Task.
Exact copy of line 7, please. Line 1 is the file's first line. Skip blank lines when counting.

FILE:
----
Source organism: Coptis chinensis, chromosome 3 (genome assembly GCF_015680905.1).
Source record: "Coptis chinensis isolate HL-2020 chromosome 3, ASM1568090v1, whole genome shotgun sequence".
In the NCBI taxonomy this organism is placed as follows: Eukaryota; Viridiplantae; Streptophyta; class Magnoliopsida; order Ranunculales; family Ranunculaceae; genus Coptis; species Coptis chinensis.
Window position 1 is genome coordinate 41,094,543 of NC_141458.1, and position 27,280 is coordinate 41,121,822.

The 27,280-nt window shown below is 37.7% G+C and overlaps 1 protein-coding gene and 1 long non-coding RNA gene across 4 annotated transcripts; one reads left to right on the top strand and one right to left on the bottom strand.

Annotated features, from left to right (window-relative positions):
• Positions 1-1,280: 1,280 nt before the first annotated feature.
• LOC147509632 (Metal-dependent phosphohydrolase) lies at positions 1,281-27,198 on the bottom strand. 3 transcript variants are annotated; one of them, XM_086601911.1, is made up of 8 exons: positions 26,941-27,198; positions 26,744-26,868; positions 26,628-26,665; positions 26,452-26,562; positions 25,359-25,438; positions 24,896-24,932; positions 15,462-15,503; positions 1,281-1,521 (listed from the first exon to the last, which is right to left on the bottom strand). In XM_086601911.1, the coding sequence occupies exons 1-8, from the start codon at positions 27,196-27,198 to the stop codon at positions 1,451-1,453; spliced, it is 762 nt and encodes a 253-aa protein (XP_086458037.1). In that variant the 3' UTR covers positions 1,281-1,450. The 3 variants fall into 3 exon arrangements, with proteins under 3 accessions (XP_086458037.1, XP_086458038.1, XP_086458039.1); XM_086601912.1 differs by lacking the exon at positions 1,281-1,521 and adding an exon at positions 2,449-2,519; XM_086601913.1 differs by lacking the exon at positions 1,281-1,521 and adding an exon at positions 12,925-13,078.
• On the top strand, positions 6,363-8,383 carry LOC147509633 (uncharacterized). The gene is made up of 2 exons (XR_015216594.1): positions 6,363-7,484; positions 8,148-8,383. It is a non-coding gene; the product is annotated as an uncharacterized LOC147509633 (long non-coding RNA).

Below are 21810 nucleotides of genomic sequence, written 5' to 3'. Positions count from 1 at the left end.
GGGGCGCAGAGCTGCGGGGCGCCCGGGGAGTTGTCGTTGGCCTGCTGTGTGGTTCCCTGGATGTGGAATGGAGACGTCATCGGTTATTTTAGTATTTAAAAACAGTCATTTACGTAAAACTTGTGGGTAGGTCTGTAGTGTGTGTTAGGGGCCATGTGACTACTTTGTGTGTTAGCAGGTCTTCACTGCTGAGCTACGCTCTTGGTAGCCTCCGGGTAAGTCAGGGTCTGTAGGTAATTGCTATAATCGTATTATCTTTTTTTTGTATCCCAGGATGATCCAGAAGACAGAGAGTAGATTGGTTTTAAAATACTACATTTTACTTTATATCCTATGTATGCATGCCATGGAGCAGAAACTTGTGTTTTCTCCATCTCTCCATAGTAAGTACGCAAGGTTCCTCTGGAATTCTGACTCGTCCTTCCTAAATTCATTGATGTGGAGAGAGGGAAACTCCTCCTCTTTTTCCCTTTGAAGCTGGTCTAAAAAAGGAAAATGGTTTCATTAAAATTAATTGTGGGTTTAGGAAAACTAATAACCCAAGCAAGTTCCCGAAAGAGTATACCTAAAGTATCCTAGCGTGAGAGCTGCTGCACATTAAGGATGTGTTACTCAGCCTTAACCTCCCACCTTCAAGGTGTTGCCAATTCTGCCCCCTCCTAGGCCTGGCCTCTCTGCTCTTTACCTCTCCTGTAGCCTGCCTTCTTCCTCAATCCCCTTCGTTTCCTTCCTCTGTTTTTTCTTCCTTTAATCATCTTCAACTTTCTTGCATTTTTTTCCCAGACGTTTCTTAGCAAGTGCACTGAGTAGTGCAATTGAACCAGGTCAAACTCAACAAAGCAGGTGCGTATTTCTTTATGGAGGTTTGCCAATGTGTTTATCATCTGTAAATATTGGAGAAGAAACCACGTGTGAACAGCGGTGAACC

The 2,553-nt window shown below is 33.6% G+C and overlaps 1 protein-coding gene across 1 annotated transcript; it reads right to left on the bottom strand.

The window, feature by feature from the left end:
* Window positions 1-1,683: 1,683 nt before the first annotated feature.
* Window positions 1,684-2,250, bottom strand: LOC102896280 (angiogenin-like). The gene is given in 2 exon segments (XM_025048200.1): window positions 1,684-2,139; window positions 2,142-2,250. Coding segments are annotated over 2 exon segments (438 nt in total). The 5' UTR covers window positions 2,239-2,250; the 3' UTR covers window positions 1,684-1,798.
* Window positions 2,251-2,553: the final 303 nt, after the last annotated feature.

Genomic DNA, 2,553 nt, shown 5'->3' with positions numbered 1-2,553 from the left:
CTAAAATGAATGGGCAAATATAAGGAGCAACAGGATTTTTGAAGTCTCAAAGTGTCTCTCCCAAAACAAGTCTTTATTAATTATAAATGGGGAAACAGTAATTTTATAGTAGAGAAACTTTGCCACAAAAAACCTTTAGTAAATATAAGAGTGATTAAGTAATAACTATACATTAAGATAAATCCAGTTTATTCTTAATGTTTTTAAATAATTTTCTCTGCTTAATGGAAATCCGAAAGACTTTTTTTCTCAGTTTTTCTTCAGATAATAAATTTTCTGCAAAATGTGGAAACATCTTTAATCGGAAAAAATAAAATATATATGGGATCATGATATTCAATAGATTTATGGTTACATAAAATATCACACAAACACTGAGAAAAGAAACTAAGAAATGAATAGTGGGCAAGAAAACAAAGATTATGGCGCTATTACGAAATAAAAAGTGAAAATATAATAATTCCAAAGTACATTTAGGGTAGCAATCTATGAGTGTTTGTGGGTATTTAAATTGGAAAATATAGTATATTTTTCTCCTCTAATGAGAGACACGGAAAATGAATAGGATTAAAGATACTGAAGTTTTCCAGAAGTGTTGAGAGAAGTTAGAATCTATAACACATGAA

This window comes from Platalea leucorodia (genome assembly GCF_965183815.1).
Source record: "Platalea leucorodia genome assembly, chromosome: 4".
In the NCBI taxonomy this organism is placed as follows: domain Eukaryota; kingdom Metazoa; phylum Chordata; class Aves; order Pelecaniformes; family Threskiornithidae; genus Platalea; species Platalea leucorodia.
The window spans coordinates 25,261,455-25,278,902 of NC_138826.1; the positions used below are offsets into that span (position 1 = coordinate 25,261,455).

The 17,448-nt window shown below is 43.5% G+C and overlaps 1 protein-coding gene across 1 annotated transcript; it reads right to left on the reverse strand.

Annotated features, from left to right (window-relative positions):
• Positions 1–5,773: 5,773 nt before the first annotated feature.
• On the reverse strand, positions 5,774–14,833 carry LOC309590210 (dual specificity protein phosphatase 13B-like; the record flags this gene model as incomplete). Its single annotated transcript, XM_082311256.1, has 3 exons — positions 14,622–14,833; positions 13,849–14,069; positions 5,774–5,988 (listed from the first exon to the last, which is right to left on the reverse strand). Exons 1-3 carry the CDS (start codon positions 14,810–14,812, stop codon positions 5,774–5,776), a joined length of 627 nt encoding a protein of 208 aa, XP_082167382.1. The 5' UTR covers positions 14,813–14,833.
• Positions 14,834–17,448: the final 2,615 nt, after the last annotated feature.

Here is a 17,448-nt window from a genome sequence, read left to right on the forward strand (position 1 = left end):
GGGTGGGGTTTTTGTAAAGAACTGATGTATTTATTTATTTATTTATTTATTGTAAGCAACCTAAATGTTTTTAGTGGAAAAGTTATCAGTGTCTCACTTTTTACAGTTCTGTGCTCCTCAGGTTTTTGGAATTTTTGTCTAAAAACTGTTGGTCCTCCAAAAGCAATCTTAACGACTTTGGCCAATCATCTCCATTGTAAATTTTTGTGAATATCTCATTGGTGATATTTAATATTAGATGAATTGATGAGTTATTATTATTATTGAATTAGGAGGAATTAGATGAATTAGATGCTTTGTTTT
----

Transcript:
• Positions 1-1,280: 1,280 nt before the first annotated feature.